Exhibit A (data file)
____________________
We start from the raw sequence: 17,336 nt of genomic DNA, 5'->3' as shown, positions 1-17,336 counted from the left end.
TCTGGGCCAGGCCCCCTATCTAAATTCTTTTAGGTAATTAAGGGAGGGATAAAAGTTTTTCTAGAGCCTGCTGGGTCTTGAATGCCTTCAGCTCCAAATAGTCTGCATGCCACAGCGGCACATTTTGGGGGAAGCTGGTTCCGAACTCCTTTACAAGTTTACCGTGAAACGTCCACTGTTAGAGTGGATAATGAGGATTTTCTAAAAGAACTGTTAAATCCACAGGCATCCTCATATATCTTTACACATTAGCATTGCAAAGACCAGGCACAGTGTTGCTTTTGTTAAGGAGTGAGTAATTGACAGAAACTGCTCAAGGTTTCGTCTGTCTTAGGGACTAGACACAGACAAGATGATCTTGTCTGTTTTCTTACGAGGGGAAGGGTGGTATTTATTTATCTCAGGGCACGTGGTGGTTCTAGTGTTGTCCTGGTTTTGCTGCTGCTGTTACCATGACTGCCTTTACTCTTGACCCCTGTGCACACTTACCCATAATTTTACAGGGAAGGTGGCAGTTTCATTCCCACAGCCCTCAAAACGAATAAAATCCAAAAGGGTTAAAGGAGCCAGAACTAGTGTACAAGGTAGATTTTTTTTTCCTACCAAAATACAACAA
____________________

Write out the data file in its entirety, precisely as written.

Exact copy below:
We start from the raw sequence: 17,336 nt of genomic DNA, 5'->3' as shown, positions 1-17,336 counted from the left end.
TCTGGGCCAGGCCCCCTATCTAAATTCTTTTAGGTAATTAAGGGAGGGATAAAAGTTTTTCTAGAGCCTGCTGGGTCTTGAATGCCTTCAGCTCCAAATAGTCTGCATGCCACAGCGGCACATTTTGGGGGAAGCTGGTTCCGAACTCCTTTACAAGTTTACCGTGAAACGTCCACTGTTAGAGTGGATAATGAGGATTTTCTAAAAGAACTGTTAAATCCACAGGCATCCTCATATATCTTTACACATTAGCATTGCAAAGACCAGGCACAGTGTTGCTTTTGTTAAGGAGTGAGTAATTGACAGAAACTGCTCAAGGTTTCGTCTGTCTTAGGGACTAGACACAGACAAGATGATCTTGTCTGTTTTCTTACGAGGGGAAGGGTGGTATTTATTTATCTCAGGGCACGTGGTGGTTCTAGTGTTGTCCTGGTTTTGCTGCTGCTGTTACCATGACTGCCTTTACTCTTGACCCCTGTGCACACTTACCCATAATTTTACAGGGAAGGTGGCAGTTTCATTCCCACAGCCCTCAAAACGAATAAAATCCAAAAGGGTTAAAGGAGCCAGAACTAGTGTACAAGGTAGATTTTTTTTTCCTACCAAAATACAACAA